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Eyes on Indonesia: Statoil brought Indonesia Day to Norway

Considering Indonesia an extremely attractive country for investments, Statoil organized an ‘Indonesia Day’ on 24 and 26 of April 2012, in Stavanger and Oslo, Norway, respectively.

“There is an increasing trend of cooperation between Indonesia and Norway in the energy sector, among others are the cooperation between Pertamina and Statoil which has started since 2007, and the cooperation between Tinfos AS and KF Fjellikring in hydropower,” said Esti Andayani, Indonesian Ambassador to the Kingdom of Norway, in her remark.

“Indonesia’s successful efforts in combating terrorism and disaster management, high commitment towards good governance, corruption eradication, and improvement of education have increased its attractiveness in the eyes of foreign investors, including Norway,” she added.

Tor Fjaeran, Statoil Indonesia country manager, said in his remark, “Indonesia is a country with a long history of oil and gas since 1885, way before Norway that began its exploitation by 1970s. Thus, we have much to learn from Indonesia.”

He added, ”Indonesia is a promising country. The focus of Statoil’s investment in Indonesia is in gas, especially in deep-waters of eastern Indonesia, and Statoil plans on having more drilling location each year. Statoil has vast experience and expertise with off-shore drilling in Norway, which is very suitable to be performed in Indonesia as well.”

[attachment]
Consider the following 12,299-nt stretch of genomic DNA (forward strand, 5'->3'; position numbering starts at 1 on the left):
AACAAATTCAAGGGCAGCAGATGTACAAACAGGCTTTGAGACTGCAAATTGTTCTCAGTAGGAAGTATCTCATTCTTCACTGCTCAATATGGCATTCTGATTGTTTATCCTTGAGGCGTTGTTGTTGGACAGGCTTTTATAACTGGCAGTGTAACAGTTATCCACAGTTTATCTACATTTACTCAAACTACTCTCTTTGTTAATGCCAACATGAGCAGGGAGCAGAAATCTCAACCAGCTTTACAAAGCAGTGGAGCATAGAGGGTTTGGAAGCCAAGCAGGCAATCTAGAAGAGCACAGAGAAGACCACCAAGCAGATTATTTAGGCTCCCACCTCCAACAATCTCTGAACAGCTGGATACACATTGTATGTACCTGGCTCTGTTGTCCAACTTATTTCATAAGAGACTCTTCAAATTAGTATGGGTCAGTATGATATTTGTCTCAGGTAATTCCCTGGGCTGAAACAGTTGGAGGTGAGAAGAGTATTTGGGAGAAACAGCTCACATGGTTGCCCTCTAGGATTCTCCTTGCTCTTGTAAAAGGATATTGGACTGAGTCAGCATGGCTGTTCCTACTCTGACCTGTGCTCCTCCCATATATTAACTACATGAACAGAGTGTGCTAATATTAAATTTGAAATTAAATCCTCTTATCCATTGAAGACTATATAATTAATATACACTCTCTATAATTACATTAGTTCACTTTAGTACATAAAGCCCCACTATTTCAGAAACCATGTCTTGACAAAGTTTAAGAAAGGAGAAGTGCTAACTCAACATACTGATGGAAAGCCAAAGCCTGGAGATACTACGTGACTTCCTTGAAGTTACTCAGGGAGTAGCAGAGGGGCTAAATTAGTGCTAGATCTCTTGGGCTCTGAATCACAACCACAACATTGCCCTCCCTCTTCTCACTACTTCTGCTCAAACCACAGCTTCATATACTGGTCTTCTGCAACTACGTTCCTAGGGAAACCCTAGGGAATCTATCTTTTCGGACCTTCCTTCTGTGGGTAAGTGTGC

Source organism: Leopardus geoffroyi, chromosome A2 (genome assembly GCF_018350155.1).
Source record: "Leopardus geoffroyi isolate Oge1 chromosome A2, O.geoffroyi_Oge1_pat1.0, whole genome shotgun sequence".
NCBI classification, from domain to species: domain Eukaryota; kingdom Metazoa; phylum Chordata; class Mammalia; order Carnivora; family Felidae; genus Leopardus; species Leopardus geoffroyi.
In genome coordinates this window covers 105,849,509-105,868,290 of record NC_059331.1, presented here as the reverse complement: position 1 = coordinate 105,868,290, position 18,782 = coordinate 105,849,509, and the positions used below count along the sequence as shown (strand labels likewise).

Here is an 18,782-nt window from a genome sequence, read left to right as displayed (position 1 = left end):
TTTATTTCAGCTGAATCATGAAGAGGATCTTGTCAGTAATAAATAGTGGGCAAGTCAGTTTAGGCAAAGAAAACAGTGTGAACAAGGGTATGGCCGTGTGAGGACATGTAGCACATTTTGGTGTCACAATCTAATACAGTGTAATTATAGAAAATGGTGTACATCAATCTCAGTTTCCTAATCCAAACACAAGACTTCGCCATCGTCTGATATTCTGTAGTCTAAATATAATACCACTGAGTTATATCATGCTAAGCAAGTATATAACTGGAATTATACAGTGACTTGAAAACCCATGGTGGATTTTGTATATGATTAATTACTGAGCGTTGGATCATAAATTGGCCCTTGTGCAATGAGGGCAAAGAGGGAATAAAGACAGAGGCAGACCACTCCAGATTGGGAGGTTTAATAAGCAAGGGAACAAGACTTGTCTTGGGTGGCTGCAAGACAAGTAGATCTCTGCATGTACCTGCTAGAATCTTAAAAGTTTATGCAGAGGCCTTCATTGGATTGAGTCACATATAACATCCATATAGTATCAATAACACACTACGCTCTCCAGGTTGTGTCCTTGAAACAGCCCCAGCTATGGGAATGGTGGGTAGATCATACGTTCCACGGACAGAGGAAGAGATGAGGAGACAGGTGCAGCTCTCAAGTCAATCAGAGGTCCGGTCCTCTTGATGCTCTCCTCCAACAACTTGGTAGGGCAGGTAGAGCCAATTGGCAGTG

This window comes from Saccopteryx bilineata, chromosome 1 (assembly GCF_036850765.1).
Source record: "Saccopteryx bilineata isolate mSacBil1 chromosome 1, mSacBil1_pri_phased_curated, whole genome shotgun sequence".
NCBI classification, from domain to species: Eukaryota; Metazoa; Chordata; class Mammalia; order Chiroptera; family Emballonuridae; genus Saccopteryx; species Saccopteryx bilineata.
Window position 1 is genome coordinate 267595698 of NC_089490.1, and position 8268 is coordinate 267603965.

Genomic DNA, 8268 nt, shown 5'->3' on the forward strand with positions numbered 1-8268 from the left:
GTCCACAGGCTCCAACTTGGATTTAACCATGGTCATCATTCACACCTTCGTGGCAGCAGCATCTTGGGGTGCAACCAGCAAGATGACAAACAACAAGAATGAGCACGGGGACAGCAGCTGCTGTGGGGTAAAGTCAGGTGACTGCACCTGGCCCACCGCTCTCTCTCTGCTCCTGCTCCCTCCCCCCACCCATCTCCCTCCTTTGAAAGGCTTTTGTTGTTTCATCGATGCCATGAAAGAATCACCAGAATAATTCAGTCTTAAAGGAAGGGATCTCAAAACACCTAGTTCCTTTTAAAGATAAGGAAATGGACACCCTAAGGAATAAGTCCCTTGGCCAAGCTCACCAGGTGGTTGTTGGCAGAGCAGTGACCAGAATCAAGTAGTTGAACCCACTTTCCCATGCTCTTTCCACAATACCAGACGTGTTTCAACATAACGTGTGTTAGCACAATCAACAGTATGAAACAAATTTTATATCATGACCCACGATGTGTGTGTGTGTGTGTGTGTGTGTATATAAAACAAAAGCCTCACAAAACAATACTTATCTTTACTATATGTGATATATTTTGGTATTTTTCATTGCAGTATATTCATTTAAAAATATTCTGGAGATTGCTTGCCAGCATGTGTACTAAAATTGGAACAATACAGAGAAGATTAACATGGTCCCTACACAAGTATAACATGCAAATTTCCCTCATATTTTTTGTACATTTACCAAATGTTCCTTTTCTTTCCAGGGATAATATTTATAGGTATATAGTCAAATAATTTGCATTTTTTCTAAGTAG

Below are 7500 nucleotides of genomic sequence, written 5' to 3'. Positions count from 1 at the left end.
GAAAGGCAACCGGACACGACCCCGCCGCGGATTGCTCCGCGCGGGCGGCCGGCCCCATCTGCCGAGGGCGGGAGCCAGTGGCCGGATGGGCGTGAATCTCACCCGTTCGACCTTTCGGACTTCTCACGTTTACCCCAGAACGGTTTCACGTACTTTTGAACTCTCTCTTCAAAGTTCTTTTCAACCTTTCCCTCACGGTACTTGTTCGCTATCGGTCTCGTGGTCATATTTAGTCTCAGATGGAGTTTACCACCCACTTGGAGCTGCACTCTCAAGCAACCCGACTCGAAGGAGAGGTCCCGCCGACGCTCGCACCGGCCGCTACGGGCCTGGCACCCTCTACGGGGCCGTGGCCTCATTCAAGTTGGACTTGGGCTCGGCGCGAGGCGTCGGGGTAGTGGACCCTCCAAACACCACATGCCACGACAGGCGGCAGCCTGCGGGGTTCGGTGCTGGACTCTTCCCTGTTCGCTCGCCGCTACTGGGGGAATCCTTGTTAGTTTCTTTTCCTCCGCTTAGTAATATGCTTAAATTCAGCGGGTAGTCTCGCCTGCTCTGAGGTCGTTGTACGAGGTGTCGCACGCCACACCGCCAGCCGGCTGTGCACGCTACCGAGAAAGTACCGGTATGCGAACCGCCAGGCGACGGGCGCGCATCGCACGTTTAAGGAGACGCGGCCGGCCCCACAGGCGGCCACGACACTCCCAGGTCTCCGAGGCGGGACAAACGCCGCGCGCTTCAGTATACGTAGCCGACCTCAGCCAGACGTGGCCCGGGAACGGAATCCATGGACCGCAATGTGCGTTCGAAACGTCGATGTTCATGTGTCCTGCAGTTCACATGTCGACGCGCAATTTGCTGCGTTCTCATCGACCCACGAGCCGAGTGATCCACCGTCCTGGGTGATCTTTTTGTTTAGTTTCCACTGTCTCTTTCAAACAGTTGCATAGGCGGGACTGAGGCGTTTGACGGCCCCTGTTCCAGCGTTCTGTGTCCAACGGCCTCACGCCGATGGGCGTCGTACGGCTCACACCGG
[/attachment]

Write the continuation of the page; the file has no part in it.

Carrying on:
According to Wening Esthyprobo, Minister Counsellor for Economic Affairs in the Indonesian Embassy in Oslo, this event is very suitable to introduce Indonesia to Statoil employees in Norway, whom before only knew Indonesia very little.

“Statoil’s investment in Indonesia continually grows, and it is very good that Statoil employees know a bit deeper about Indonesia. Currently, Statoil operates in 8 locations in Indonesia, and as it adds its operational locations, their interests and number of staff in Indonesia are also increasing. That is why, Statoil considers this event necessary,” she explained.

Enthusiasm towards the event was obvious, from the presence of a large number of attendees, starting from introduction to Indonesia’s culture by traditional dances, songs, and food, to presentations and discussion.

Indonesian dancer performed Panji Semirang, Bajidor Kahot and the Mask dance, which mesmerized the audience, with performance of a band carrying out folksongs in between. The attendees are also spoiled with the famous nasi goreng (fried rice) and oxtail soup, which they very much enjoyed.

“I love this nasi goreng very much,” said one attendee, who added, “the chef has been cooking the dish again, since they kept running out of it.”

Oslo, 27 April 2012